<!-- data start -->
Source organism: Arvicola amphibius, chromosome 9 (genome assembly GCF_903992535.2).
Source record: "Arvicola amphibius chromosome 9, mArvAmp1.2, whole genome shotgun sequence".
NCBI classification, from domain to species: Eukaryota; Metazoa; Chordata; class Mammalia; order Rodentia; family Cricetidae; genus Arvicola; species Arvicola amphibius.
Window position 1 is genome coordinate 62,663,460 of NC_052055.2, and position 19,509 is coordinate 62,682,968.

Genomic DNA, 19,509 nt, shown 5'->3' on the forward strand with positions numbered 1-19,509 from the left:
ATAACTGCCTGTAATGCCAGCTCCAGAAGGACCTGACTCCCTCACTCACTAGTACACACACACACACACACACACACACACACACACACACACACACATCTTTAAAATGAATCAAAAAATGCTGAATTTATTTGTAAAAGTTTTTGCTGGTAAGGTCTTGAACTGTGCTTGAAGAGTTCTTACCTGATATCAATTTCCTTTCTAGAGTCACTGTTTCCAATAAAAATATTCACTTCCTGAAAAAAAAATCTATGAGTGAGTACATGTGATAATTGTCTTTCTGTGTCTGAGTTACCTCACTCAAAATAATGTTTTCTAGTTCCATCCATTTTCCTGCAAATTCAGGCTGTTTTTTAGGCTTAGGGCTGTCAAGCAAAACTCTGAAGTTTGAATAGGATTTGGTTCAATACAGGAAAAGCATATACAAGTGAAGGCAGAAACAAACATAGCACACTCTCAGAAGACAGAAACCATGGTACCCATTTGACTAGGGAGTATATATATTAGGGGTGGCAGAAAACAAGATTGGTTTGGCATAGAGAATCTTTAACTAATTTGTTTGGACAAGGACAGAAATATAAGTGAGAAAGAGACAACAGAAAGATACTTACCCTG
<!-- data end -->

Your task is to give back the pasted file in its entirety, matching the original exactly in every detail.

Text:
Source organism: Arvicola amphibius, chromosome 9 (genome assembly GCF_903992535.2).
Source record: "Arvicola amphibius chromosome 9, mArvAmp1.2, whole genome shotgun sequence".
NCBI classification, from domain to species: Eukaryota; Metazoa; Chordata; class Mammalia; order Rodentia; family Cricetidae; genus Arvicola; species Arvicola amphibius.
Window position 1 is genome coordinate 62,663,460 of NC_052055.2, and position 19,509 is coordinate 62,682,968.

Genomic DNA, 19,509 nt, shown 5'->3' on the forward strand with positions numbered 1-19,509 from the left:
ATAACTGCCTGTAATGCCAGCTCCAGAAGGACCTGACTCCCTCACTCACTAGTACACACACACACACACACACACACACACACACACACACACACACATCTTTAAAATGAATCAAAAAATGCTGAATTTATTTGTAAAAGTTTTTGCTGGTAAGGTCTTGAACTGTGCTTGAAGAGTTCTTACCTGATATCAATTTCCTTTCTAGAGTCACTGTTTCCAATAAAAATATTCACTTCCTGAAAAAAAAATCTATGAGTGAGTACATGTGATAATTGTCTTTCTGTGTCTGAGTTACCTCACTCAAAATAATGTTTTCTAGTTCCATCCATTTTCCTGCAAATTCAGGCTGTTTTTTAGGCTTAGGGCTGTCAAGCAAAACTCTGAAGTTTGAATAGGATTTGGTTCAATACAGGAAAAGCATATACAAGTGAAGGCAGAAACAAACATAGCACACTCTCAGAAGACAGAAACCATGGTACCCATTTGACTAGGGAGTATATATATTAGGGGTGGCAGAAAACAAGATTGGTTTGGCATAGAGAATCTTTAACTAATTTGTTTGGACAAGGACAGAAATATAAGTGAGAAAGAGACAACAGAAAGATACTTACCCTG